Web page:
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Content Marketing #1: Step-by-Step How to Audit Your Brand

Content, content, content!

As a marketer, this word has become wearing. It's one of the pillars of marketing.
In this series, I'm showing you how to get your content marketing off the ground with a step-by-step guide to full-service content marketing.
It can be a daunting feeling. There's which topics to choose; what tone do you take? Who do you market to? How to market.
But with a bit of motivation and a lot of dedication, you can create a strategy that not only boosts your business's content; but also improves your writing skills. In the first portion of this series, we’ll be exploring the steps that go into creating a remarkable and consistent content marketing strategy.

But first, what actually is content marketing?

Content marketing is a strategic marketing approach focused on creating and distributing valuable, relevant, and consistent content to attract and retain a clearly-defined audience — and, ultimately, to drive profitable customer action.


Audit Your Content

The first step in planning your content's strategy is getting to know everything about your brand.

Who’s your brand? What do you stand for?

Understand what you’re offering; what your core values are; USPs and what the differentiation is between you and your competitors.

This brand information will form the foundations of your content marketing. If you don’t already have one in place, create a style guide to be shared across your whole team.

Style guidelines include:

  • Tone & Voice

  • Font

  • Colours

  • Design Elements (white space, logos, banners, etc.)

  • Messaging: What are the key messages; how do you use these; and what’s the value proposition (VP)?

Make sure your whole team knows how you operate, your VP, and how your audiences interact with you. Your VP is one of the essential foundations of a marketing plan. It guides how you position your brand and acts as a benchmark for any future activities.

Value Proposition includes:

  • What you do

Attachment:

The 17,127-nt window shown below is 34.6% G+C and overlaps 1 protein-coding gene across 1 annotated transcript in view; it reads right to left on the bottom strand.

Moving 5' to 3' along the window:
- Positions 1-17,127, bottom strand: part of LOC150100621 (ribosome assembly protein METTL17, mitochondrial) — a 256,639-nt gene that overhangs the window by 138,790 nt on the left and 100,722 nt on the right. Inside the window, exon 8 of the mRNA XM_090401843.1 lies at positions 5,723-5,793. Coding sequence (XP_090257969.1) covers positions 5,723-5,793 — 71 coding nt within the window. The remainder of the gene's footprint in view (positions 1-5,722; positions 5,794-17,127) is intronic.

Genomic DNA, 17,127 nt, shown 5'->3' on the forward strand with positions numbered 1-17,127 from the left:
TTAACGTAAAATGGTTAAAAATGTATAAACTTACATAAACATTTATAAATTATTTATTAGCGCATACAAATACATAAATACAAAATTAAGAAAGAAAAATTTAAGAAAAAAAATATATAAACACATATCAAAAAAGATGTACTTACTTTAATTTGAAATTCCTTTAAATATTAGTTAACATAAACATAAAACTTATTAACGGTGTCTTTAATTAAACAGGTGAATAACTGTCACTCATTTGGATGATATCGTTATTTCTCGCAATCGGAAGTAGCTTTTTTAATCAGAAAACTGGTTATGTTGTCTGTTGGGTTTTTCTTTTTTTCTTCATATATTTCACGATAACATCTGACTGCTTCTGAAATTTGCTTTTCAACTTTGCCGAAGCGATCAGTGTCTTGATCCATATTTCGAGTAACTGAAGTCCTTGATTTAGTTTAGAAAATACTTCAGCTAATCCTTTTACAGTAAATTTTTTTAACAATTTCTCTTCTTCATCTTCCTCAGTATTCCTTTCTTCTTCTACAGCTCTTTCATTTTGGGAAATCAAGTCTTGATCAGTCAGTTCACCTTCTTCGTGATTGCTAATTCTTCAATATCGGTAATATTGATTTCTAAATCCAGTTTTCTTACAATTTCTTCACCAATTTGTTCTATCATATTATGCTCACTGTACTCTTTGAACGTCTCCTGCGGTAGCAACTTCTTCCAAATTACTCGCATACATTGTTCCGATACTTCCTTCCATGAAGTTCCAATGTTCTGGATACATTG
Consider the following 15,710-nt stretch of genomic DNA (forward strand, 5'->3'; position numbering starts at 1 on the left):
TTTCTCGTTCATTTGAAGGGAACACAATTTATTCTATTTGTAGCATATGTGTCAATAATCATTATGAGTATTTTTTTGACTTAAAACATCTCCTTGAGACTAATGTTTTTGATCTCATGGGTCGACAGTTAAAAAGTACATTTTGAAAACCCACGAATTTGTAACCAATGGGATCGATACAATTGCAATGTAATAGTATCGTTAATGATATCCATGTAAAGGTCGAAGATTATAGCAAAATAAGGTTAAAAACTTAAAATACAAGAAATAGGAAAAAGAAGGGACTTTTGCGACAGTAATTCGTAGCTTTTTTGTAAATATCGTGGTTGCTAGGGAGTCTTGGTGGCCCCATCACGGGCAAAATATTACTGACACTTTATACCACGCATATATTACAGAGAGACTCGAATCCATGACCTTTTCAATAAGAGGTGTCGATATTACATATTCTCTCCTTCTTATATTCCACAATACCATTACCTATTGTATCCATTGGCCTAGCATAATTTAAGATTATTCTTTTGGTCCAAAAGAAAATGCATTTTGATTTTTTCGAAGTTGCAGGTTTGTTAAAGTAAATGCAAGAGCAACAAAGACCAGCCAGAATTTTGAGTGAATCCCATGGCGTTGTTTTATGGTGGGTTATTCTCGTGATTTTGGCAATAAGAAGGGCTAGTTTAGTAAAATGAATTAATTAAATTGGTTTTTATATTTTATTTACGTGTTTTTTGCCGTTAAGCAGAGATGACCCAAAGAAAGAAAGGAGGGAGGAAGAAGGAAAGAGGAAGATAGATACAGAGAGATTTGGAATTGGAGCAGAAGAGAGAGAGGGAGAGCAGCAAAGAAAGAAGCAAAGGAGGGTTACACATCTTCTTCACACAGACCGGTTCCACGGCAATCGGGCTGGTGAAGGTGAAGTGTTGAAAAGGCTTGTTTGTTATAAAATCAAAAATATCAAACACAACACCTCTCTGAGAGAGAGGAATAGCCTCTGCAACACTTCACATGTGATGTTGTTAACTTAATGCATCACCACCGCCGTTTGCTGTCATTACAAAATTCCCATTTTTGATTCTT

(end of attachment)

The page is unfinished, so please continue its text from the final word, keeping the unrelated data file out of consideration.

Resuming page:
• How you do it

  • What makes you different from competitors

  • Deep understanding of customer needs and wants

  • How does your business address this?


Who are you speaking to?

Create a buyer’s persona which outlines who your ideal audience is. What's their job role; their main concerns and frustrations; interests and needs; where are they on your buying stage.​

For each audience type you need to know:

  • Demographics

  • Job Level/Seniority

  • What their typical day is like

  • Pain points, Issues and Triggers

  • Information Sources

  • And objections they may have to your business

By targeting your content, so it answers your audience’s needs, the more likely they are to visit your brand. This way you can strengthen your position as a thought leader in your industry.Have each of these buyer personas in mind when you’re creating content. Each time you utilise a marketing tactic or tool, you should always consider how it will aid your audience’s needs.

Audit your previous content

Sadly, there is no such thing as a quick audit, just the same as there’s no shortcut for brilliant content marketing. It takes time to understand and the more you get to know your brand, the better you’ll be able to make valid recommendations towards an exceptional content marketing strategy.

The best way to get to know your brand is to audit any content you have already created. There are so many ways you can segment your audit, but by building a detailed list of information, you can better understand how each piece of content performs.

Here’s a list detailing every metric you can benchmark your content against:

  • URLs

  • Page names

  • On-page copy

  • Images

  • Videos

  • Internal links

  • External links

  • Comments

  • Meta-page titles

  • Meta-keywords

  • Meta-descriptions

  • Navigation details

  • User experience considerations

  • Social buttons

Then you’ll need to define a grading system which supports this; one that’s personal for your business and then use it for each page you’re about to audit. One of the best ways is to use a traditional letter grade method such as A, B and C.
A would represent a page which is perfect and doesn’t need any revisions or new content. B graded pages need just the slightest amount of editing and then C pages require a fair bit more attention.
Make sure to then benchmark against your competitors content. Finding out how they’re operating and what types of content they’re producing is extremely beneficial to your strategy. It can provide you with innovative ideas, the realisation that you need to improve, or you may realise your content is actually doing really well and so you need to keep a close eye on those competitors.
Use Google Analytics for a greater insight into how your website pages are performing. It can give you an unbelievable insight into your content and how your audiences have reacted, providing you with strong data to backup your strategy.
As you can see, we’ve only really touched upon the introduction of content marketing. There’s so much more to learn, such as how to plan your content, distribute and pitch it and developing your writing skills.
By the end of the series, you’ll have a strong content marketing strategy in place and already be delivering fantastic content to your audiences.

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